Silicon is also an important component of marine biogenic matter. Diatoms are the main BSi producer in oceans and rivers (Conley, 1997; Ragueneau et al., 2000), strongly impacting the Si isotope budget in these environments. Laboratory studies of marine diatoms have established that fractionation of Si isotopes during Si uptake (30ɛ = −1.1 ± 0.4‰; De La Rocha et al., 1997) is not species- or temperature-dependent (Fig. 4). A similar fractionation factor was derived from in situ measurements of both marine (30ɛ = −1.2 ± 0.5‰; Fripiat et al., 2011) and freshwater diatoms (30ɛ = −1.1‰; Alleman et al., 2005; Opfergelt et al., 2011). Dissolution of diatom-derived BSi results in isotopic fractionation of 30ɛ = −0.55‰ (Demarest et al., 2009), which is about half the magnitude observed during Si uptake. These findings led Opfergelt et al. (2011) to conclude that seasonal dissolution of lacustrine diatoms partly controls continental Si fluxes exported to rivers and oceans.

Compared to diatoms, Si isotope fractionation during opal formation in marine sponges is accompanied by a much larger isotopic fractionation in the range 30ɛ = −3.8 ± 0.8‰ to 30ɛ = −6.02‰ (De La Rocha, 2003; Wille et al., 2010). The Si isotope fractionation associated with uptake in marine sponges is constant at −1.34‰, whereas fractionation during spicule formation increases as a function of external seawater DSi concentration (Hendry et al., 2010b; Wille et al., 2010). Marine sponges exhibit significant δ30Si variations ranging from −4.13 to +0.87‰ (De La Rocha, 2003; Douthitt, 1982; Hendry et al., 2010b; Wille et al., 2010; Fig. 3).

Overall, production of BSi by biomineralisation has been shown to produce a large range of isotope variations of 9.8‰ (Fig. 3), which represents 83% of the whole terrestrial isotopic range (11.8‰). Given the larger annual Si fluxes derived from plants (Conley, 2002) and diatoms (Tréguer et al., 1995) as compared to the annual riverine Si supply to the ocean (Tréguer et al., 1995), this suggests a significant control of the biogenic Si pool on continental Si isotopic budget (Fig. 1).

3.4 River waters and lakes

Dissolved Si in fresh water bodies (rivers and lakes) and seawater is enriched in 30Si relative to the Earth's crust. The δ30Si signature of fresh waters ranges between −0.1 and +3.4‰ (Alleman et al., 2005; Cardinal et al., 2010; De La Rocha et al., 2000; Ding et al., 2004,2011; Engström et al., 2010; Georg et al., 2006a, 2007a; Hughes et al., 2011a, 2012; Ziegler et al., 2005a; Fig. 3), probably reflecting preferential incorporation of light Si isotopes during weathering and biological processes. In comparison, seawater displays δ30Si values between +0.4 and +3.1‰ (Cardinal et al., 2005; De La Rocha et al., 2000; Fripiat et al., 2007; Varela et al., 2004). Rivers and lakes can show temporal and spatial variations in Si isotope composition due to mixing of base flow and superficial runoff (Georg et al., 2006a) and/or biological uptake and release (Ding et al., 2004; Engström et al., 2010; Hughes et al., 2011a, 2012; Opfergelt et al., 2011). Lower riverine isotopic signatures (close to δ30Si = 0‰) such as measured in the black rivers from the Congo basin were attributed to dissolution of clay minerals in organic-rich waters (Cardinal et al., 2010).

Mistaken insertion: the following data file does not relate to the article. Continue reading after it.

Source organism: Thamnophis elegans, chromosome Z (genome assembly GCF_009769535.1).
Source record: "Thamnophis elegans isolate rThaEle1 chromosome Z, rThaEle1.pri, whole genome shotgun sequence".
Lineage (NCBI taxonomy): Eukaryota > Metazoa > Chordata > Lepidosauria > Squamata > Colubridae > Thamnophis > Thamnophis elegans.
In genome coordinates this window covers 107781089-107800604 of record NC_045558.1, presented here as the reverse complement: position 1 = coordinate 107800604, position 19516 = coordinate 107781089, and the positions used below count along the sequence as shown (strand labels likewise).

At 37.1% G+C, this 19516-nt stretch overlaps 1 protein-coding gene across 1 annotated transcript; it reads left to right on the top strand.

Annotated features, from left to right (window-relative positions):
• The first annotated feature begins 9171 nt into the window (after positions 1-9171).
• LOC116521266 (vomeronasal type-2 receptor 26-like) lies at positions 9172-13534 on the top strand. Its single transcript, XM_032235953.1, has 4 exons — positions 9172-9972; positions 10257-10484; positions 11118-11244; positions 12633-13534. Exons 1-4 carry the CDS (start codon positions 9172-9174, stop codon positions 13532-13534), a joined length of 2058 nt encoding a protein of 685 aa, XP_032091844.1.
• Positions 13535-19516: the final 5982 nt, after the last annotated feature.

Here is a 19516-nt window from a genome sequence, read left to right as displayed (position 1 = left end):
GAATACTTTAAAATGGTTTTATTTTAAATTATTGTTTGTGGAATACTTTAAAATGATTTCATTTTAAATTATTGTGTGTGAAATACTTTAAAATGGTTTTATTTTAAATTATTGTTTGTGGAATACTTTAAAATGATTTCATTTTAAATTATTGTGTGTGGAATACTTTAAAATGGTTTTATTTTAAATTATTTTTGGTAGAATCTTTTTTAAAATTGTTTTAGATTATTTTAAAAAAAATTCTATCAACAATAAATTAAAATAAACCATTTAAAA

On a global scale, riverine Si isotope compositions are mainly influenced by the lithology of the bedrock, biological uptake/dissolution (diatoms and plants) and weathering (dissolution and secondary mineral neoformation) (Ding et al., 2011; Hughes, 2011). Biogenic Si formation by diatoms can induce a seasonal effect on riverine δ30Si, which is superimposed on a constant abiotic δ30Si value throughout the year (Hughes et al., 2011a). Detailed investigations at the catchment scale are needed in order to augment our understanding of the contribution of CZ weathering processes to riverine Si fluxes.

Relative to surface waters, groundwater has lighter δ30Si values comprised between −1.43 and +0.43‰, possibly the result of secondary clay minerals and silcrete dissolution (Georg et al., 2009a,b; Fig. 3). In some regions, chemical outputs at the catchment scale originate largely from groundwaters (e.g., Mule Hole watershed, India; Maréchal et al., 2011). Since the δ30Si of groundwater is typically lighter than that of surface water (Fig. 3), Si isotope studies may offer a mean to quantify the contribution from groundwater to the chemical weathering budget and therefore, may help to shed light on hydrological budget at the catchment scale. To achieve this goal, a better assessment of seasonal variations of Si isotope compositions in surface waters is required.

4 Application of silicon isotopes to investigate continental silicon transfer to the ocean

4.1 Soil weathering degree and abiotic weathering processes

Most of the Si isotopic studies available in soils have been carried out at the soil profile scale (Bern et al., 2010; Cornelis et al., 2010; Opfergelt et al., 2010; Steinhöfel et al., 2011; Ziegler et al., 2005a,b). In general, these data indicate that the δ30Si of soil decreases with increasing weathering degree, which is a measure of the extent to which chemical elements have been stripped from the soil parent material at a given time. In a soil chrono-climo-toposequence with homogeneous parent material (e.g., Hawaii or Guadeloupe), the soil weathering degree was shown to be dictated primarily by soil age and climate (Chadwick et al., 1999; Colmet-Daage and Lagache, 1965). Available Si isotope studies on soil weathering sequences report the effect of weathering on Si isotopic compositions under local weathering conditions (soil age, lithology, climate). However, weathering conditions vary worldwide, thereby also impacting on chemical weathering rates.